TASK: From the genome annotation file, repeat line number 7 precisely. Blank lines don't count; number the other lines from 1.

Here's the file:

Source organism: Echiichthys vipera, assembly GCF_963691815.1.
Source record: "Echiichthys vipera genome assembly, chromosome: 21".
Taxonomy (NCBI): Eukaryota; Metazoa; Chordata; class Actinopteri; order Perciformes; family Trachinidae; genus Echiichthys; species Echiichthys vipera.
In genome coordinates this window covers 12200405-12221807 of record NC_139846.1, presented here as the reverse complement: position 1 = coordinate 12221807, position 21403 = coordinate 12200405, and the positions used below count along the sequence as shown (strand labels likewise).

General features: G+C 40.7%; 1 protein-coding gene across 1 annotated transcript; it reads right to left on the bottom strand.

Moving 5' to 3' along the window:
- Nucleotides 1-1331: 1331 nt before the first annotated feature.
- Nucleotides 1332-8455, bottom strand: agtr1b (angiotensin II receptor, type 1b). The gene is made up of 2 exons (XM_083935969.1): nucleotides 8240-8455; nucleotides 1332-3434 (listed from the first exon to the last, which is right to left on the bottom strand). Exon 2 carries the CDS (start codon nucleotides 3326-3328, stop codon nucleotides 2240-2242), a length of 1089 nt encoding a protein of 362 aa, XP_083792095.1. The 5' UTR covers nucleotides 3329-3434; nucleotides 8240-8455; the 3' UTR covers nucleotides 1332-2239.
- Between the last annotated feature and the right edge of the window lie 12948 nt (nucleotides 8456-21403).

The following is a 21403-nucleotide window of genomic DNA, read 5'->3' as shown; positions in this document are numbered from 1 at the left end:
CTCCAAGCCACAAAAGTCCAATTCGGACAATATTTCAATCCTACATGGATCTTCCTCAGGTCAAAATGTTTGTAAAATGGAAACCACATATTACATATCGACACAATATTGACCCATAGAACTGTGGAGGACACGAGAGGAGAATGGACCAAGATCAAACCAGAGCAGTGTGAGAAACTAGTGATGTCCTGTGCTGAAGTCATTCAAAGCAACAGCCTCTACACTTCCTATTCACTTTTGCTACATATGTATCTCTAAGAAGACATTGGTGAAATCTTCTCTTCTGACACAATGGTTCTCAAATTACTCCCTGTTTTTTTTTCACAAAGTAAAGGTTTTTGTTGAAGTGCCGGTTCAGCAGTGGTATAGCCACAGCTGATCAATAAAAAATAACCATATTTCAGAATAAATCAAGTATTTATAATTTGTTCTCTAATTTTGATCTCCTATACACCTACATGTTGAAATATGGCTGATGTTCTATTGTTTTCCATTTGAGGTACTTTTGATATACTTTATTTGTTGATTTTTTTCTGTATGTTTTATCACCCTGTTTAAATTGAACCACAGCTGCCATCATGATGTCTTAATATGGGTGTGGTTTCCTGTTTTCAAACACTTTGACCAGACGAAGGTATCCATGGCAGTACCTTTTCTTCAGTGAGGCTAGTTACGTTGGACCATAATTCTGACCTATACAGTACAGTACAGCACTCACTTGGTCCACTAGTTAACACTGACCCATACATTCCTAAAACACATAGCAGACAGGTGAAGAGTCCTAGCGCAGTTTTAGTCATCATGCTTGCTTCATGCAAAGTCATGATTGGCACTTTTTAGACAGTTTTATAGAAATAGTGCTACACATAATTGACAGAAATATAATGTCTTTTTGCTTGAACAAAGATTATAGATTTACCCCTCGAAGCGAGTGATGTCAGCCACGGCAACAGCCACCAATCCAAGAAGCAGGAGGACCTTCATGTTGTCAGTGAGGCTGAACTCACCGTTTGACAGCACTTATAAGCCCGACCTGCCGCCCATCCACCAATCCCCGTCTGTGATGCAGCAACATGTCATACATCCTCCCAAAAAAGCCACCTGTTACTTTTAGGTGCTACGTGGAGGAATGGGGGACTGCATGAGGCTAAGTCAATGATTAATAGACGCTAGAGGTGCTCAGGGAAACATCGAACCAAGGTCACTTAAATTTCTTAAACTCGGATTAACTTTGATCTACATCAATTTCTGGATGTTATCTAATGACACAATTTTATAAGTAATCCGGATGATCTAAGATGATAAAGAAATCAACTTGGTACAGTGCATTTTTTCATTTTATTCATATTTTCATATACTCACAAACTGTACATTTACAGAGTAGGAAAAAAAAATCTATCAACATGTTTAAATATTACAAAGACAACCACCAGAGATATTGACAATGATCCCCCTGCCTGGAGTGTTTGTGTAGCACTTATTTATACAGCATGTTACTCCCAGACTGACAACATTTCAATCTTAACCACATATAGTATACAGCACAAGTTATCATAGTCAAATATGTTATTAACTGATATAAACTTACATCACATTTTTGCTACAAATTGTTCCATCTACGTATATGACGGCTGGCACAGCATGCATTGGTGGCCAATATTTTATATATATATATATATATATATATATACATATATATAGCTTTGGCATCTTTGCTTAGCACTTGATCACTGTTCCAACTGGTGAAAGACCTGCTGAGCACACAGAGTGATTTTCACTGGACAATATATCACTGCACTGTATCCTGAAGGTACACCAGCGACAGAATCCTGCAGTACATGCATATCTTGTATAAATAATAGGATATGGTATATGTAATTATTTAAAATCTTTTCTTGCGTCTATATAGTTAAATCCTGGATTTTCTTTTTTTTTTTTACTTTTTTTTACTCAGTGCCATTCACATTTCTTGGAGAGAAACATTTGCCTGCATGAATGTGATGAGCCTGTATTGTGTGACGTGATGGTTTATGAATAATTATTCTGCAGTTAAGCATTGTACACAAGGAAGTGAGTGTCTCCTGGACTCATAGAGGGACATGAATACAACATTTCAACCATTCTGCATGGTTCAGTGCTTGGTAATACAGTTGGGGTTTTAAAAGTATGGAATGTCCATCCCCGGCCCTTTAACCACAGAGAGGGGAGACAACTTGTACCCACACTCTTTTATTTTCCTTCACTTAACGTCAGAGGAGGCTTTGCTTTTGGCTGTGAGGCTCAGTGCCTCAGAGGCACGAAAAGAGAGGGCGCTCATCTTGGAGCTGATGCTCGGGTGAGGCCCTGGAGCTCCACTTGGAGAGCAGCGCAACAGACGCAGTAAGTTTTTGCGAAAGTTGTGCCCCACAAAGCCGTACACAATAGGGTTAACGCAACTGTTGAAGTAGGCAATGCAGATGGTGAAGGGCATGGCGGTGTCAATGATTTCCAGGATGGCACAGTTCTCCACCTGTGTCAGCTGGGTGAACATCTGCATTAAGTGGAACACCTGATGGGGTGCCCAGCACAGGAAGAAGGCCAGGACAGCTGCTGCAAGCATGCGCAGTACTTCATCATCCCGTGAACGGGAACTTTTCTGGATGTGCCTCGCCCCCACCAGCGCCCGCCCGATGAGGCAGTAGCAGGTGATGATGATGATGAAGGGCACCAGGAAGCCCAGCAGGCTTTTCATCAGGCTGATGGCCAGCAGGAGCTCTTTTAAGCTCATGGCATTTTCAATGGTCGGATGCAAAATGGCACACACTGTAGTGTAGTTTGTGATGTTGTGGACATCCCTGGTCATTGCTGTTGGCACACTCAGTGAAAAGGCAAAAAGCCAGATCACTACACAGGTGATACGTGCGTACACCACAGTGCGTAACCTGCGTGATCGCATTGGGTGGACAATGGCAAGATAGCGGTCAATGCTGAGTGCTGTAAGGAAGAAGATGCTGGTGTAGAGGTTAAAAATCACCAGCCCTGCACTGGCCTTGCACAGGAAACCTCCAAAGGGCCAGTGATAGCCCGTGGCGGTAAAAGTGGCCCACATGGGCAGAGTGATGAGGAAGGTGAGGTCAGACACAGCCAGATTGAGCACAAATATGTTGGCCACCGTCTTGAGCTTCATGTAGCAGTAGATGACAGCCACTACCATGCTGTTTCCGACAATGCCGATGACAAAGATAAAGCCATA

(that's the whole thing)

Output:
- Nucleotides 1-1331: 1331 nt before the first annotated feature.